San Pedro Mescaline Extraction .pdf
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A Full Extraction Technique Guide with Pictures
Adapted by FrostyC from a post by ‘mind’ on De Hollandse Psychonaut Forums.
The isolation of mescaline from cacti containing this alkaloid is not difficult to perform and is perhaps one of
the most rewarding alchemical processes that one can attempt. The chemicals required for this process are
readily available and their purchase arouses no suspicion or interest on the part of government agencies.
[This may no longer be true, use reasonable caution when purchasing any chemicals].
Photo by RobMarley420
The equipment employed is not expensive or particularly complicated. Also, it can be constructed very easily
from ordinary household items. The entire process can be carried out in any kitchen in a matter of hours by
following the instruction below and in the final stages one can verify the success of the procedure by actually
watching the crystals of mescaline precipitate in the solution.
- PEYOTE & Other Psychoactive Cacti by Adam Gottlieb 1977
Now to begin.
The raw material for the extraction was midwest suburban grown San Pedro. I ran approx 20 clay pots with an
average diameter of 10 inches. The pots were started with 12-18 inch tip cuttings rooted in lime soil mix. The
picture below shows the cacti wintering dormant inside. They are not growing indoors.
The cactus was harvested with a smooth sharp knife and a pair of heavy pruning shears when it was required
to cut through woody joints. I left twelve-eighteen inch stalks in the pots in order to allow quick regeneration.
In no case should any aluminium cookware, containers, or utensils be used at any point during the processing
or retrieval of Mescaline.
The harvested cacti were washed and scrubbed with a stiff vegetable brush, using liquid detergent, then
rinsed well. It was then sliced lengthwise into quarter strips and fed into a 1/2 hp garbage disposal. A siphon
stream of Distilled or RO Water acidified with 20 mls of concentrated H2SO4 (Sulfuric Acid) per 5 gallons was
used to assist the processing.
^ Sorry about the mess. You see the 1/2 HP garbage disposal (courtesy of OneDiaDem) mounted in a printer
stand with the discharge tube going into a 7 gallon food grade plastic bucket. You can see the end of some
cacti columns on the coffee table in the rear of the photo.
^ The consistency of elephant snot with lots of chopped grass for body.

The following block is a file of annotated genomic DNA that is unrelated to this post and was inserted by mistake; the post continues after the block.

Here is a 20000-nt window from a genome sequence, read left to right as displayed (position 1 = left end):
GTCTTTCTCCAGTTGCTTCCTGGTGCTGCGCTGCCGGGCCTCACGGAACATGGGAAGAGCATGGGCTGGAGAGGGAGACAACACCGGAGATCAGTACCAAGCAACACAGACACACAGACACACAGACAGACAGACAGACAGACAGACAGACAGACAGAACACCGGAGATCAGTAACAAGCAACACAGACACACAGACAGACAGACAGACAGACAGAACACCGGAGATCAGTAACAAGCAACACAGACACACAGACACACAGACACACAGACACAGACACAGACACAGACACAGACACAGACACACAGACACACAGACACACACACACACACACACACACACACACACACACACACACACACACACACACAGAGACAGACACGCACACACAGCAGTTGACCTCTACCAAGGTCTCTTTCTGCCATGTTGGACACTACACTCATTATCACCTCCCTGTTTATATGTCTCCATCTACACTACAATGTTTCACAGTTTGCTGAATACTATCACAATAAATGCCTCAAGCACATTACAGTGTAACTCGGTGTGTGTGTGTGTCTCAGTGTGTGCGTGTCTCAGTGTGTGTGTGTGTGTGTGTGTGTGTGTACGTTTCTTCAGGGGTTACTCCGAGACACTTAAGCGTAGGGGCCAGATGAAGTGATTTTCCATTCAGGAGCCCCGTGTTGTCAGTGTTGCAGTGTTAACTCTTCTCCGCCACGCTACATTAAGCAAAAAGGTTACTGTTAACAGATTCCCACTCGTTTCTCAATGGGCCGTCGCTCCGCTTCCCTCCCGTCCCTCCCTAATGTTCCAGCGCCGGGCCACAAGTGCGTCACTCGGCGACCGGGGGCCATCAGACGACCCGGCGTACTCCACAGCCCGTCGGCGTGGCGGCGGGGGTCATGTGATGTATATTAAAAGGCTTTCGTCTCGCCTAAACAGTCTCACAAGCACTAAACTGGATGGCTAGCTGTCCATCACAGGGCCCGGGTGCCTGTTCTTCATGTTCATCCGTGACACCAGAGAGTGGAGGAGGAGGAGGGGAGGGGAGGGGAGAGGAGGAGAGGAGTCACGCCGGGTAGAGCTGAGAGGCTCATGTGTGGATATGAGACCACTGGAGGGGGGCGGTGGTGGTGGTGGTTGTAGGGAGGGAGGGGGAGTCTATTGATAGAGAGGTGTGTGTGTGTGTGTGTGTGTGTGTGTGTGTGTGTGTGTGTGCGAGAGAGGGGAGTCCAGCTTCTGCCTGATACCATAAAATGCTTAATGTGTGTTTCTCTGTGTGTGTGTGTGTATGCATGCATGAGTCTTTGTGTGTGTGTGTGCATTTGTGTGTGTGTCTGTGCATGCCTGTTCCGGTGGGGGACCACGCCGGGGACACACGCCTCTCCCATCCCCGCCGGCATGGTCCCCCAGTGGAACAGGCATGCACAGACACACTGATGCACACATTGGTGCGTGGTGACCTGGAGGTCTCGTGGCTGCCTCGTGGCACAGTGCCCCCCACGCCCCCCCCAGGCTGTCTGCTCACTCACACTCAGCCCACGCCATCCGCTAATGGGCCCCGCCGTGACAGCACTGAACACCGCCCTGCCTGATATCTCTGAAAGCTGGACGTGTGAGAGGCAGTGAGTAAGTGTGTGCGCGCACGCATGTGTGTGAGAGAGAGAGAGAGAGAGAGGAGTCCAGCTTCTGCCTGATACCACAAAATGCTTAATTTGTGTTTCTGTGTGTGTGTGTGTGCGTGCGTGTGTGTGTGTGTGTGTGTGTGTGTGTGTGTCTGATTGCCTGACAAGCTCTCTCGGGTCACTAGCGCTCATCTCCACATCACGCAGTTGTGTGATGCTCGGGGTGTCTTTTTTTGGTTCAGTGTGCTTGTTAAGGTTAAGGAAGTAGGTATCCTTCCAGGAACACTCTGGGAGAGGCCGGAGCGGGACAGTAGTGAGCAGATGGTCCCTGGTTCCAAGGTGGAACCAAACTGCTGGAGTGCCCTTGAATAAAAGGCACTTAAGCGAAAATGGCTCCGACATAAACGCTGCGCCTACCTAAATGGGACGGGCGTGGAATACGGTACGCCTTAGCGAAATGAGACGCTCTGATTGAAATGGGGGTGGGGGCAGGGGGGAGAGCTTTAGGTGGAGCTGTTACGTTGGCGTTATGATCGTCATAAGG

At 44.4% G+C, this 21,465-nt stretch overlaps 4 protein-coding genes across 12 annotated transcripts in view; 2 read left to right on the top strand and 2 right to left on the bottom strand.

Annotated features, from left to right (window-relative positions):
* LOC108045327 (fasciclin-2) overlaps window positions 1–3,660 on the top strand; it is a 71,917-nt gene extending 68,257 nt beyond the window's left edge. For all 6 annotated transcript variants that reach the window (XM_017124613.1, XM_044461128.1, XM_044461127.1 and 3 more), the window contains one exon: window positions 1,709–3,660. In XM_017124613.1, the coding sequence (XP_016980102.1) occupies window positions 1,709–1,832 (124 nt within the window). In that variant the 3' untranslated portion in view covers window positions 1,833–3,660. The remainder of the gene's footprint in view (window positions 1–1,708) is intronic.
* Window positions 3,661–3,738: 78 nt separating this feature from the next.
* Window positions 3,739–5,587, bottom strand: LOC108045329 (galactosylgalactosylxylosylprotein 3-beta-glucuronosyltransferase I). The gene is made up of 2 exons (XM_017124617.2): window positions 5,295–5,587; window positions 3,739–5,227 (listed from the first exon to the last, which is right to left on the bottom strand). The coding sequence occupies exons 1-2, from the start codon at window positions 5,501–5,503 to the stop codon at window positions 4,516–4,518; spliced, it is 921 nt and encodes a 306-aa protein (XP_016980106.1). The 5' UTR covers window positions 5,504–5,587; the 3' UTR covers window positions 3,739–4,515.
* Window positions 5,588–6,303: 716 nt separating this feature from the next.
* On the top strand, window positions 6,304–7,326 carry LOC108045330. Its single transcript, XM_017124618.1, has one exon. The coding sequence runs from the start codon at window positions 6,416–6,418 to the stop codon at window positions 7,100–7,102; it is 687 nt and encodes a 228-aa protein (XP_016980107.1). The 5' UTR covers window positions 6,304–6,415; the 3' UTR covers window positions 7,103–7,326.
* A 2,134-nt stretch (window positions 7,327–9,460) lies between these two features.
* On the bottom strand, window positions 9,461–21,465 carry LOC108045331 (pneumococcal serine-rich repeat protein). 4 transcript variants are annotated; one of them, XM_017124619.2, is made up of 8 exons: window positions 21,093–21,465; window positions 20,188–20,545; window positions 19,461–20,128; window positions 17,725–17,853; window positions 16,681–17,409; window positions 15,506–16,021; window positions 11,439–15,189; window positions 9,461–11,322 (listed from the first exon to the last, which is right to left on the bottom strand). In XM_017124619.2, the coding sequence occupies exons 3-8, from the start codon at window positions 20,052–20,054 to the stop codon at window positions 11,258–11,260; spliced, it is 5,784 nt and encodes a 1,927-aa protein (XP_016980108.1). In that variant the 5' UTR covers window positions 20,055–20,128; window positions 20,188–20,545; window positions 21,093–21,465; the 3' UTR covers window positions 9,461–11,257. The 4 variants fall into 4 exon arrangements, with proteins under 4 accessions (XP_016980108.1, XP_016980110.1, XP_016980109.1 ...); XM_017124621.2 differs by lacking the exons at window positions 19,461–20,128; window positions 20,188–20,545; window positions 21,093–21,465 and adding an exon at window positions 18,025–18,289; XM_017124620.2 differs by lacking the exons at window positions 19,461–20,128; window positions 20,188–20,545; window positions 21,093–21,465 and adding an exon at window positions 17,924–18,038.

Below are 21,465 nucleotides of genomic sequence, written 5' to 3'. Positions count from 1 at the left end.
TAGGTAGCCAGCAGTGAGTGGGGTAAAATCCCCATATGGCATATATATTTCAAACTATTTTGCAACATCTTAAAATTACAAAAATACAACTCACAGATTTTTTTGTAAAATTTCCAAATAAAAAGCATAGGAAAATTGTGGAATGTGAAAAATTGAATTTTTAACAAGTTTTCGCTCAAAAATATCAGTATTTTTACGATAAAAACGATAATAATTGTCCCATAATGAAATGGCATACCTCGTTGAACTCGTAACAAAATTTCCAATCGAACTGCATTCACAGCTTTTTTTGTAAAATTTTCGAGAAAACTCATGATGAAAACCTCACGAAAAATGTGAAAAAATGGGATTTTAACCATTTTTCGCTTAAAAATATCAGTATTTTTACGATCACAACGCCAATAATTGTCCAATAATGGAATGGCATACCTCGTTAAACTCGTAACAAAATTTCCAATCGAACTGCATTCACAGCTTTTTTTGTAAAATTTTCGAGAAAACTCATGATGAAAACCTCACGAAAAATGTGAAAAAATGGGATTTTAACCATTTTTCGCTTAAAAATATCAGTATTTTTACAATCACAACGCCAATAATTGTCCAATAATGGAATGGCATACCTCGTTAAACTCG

Needs water to process through the disposal though.
^ A whole stalk dissappears down the hatch. I found it was better to feed in sliced strips than entire stalks like
this, this popped the motor protection circuit and required a cool down.
^ That started out as a stack weighing 50lbs at the start of this grind.
^ Poking it on through... That's a good shot of the raw material I had to work with.
The coffee table is 4-1/2 feet long, most stalks go from end to end (or pretty close)
that harvest is a 4 year grow from 20 pots. There is a lot still unharvested, but I got enough.
^ Now we are rolling. The plastic carboy contains RO water acidified with about 20 ml of concentrated H2S04
to aid the grinding and extraction. Cutting the cactus into strips also speeds the process and lightens the load
on the disposal.
^ The raw product: foamy elephant snot with chopped grass.
The raw acidified cactus pulp was poured into a stainless steel pot and placed in a large pressure cooker
where it was brought to 15 lbs steam for 45 mins to break down the plant cells, denature the slimy proteins,
and release the juice.
The cooking process used a "double boiler" arrangement to prevent scorching the cactus pulp. The pressure
cooker had several inches of water in it, the stainless steel pot containing the cactus pulp sat in the water on a
stand-off plate, so it cooked in a water/steam bath. This slowed the cooking time, but prevented scorching the
Once the cooking was completed, the hot pulp was dumped into a dress shirt rubberbanded around a 5 gallon
bucket to filter and the free liquid was strained off. After draining, the shirt was carefully removed without
dumping pulp, and the whole works was then transferred into a wine press. The shirt was left in place as a
filter, the arms were cut back, and extra material was folded over on top and covered with the press plate. The
pulp was slowly squeezed down to about 1/3 of it's original volume.
Cactus requires chopping, heat, and pressure, and a lot of all of it, to give up the goods.
The first liquid extraction produced 23 gallons of strong juice.
The squeezed pulp was dumped into a plastic cooler and 10 gallons of RO Water was added with about 40 mls
of concentrated H2SO4. The pulp was allowed to soak and rehydrate for 48 hours and then the pulp was
cooked, strained and pressed a second time.
After the second pressing all that was left of the solid plant material was blocks of fiber which were discarded.
The second liquid extraction yielded 11 gallons of liquid.
All strained and filtered liquid from the acidic water extraction process (34 gallons) was boiled down and
combined. I used a 10 gallon stainless steel brew pot on a jetted out turkey fryer for the boil-down. It puts out
nearly two feet of flame and boils off water at about 2 gallons an hour. A vented hood ducted out the smell
into the dead winter night.